• Question 3

Is force a scaler or a vector value?

Vector
EDDIE SAYS
Now don't get depressed if you didn't have a clue what this question was asking! This is something that you might not have learned about yet or have long since forgotten about - but it is important to understand the differences between these two when looking at forces. So what do they mean? Scaler means a quantity with a size but no direction eg. speed, distance, mass, temperature or time. A vector means a quantity that has a size but also has a direction eg. velocity, acceleration or force. Force needs a direction and so it is a vector value. Does that make sense now?
• Question 4

Newton's Second Law states that 'Acceleration is proportional to the ...'

Finish the sentence.

EDDIE SAYS
Did that just roll of the tongue easily for you or did you have to look it up in the Introduction?! It is very important to know this law so make sure you spend some time getting it fixed in your head. Acceleration is proportional to the force of an object. If you hit your poor old teddy with more force, it is going to go further. If you hit it with less force then it won't go as far. Remember - proportional means as one thing goes up, then the other thing goes up as well.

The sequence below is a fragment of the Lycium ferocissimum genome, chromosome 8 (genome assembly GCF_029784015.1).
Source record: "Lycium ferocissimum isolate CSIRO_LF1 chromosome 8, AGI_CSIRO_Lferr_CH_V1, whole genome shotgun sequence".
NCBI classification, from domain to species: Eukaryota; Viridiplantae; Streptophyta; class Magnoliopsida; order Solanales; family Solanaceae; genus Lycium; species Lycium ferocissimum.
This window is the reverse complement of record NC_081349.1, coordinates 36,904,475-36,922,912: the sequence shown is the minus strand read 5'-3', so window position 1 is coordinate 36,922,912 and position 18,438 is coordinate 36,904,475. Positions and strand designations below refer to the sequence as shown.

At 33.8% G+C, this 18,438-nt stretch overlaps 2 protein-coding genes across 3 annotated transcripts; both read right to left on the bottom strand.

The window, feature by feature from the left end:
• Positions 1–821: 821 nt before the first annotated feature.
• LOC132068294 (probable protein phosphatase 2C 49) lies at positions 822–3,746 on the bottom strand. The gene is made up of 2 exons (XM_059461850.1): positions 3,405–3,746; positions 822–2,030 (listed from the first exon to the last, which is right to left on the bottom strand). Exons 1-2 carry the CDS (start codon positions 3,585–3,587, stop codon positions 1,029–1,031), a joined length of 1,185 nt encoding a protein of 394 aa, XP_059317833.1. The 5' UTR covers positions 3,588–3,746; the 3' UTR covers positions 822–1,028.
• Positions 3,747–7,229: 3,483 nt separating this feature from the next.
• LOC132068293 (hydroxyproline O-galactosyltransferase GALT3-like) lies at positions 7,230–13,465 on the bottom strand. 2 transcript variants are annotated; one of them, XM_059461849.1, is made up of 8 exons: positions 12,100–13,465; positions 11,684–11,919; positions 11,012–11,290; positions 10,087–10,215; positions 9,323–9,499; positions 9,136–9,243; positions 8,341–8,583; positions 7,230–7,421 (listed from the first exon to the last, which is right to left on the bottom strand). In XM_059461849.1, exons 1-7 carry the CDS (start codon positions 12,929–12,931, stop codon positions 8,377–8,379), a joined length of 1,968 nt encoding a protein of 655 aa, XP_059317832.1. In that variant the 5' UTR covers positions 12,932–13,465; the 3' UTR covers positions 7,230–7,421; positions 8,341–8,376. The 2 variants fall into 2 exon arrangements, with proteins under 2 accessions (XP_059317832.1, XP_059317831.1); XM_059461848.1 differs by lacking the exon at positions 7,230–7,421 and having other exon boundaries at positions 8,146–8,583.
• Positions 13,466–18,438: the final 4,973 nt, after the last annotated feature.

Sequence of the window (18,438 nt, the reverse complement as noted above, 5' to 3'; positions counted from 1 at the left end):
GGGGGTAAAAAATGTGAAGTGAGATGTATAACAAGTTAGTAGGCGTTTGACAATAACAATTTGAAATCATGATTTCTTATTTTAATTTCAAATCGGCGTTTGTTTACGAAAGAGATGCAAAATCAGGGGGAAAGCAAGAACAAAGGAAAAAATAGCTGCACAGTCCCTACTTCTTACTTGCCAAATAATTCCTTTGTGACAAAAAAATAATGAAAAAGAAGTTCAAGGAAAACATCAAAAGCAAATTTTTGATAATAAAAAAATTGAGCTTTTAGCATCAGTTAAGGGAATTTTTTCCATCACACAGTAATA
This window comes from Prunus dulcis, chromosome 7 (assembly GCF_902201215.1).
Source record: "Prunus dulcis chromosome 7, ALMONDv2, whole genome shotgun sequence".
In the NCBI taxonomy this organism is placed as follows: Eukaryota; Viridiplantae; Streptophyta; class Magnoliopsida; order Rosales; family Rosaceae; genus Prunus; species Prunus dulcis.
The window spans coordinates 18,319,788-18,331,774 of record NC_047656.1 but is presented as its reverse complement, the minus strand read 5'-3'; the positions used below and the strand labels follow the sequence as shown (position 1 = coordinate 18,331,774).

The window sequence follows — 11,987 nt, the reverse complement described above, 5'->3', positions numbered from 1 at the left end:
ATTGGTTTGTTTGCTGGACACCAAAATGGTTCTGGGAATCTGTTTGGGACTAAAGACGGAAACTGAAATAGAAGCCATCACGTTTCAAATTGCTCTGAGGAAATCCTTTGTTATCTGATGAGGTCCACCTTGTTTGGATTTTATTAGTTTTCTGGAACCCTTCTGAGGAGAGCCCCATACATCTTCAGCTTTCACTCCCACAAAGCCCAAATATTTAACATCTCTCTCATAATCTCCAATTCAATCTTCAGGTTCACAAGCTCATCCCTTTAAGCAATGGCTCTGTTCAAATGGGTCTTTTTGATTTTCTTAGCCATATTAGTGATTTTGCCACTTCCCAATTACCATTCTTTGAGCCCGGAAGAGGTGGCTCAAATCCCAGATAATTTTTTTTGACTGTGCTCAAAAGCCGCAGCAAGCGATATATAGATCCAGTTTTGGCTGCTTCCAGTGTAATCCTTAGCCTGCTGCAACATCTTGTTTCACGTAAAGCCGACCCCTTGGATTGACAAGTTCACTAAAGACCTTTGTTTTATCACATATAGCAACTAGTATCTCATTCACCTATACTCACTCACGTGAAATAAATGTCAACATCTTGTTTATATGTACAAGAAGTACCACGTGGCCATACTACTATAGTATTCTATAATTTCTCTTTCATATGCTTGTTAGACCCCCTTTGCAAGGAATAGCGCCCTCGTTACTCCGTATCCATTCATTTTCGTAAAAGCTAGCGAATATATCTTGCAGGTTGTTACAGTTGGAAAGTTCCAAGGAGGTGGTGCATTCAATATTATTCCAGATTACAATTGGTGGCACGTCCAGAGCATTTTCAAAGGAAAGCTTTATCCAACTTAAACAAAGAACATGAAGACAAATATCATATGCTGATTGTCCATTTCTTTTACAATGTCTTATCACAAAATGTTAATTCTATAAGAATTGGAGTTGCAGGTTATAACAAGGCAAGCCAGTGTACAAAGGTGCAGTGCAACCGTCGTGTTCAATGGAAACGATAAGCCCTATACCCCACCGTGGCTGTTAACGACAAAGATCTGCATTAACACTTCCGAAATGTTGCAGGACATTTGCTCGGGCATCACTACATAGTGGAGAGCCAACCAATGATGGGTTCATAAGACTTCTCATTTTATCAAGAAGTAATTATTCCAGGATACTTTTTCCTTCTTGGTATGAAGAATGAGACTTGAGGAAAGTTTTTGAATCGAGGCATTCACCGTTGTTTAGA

• Question 5

Newton's Second Law states 'Acceleration is inversely proportional to...'

Complete the sentence.

Mass
EDDIE SAYS
This time, we are looking for something that will go down when the acceleration goes up. If you think about the car example, the less mass the car has, the easier it is to accelerate (that's why F1 cars are so light). This means that the lower the mass, the easier an object is to accelerate! This is another really important law to learn - as well as to understand!
• Question 6

An object with a mass of 60 kg is accelerated at 0.5 m/s2.

Calculate the force that the object was accelerated with.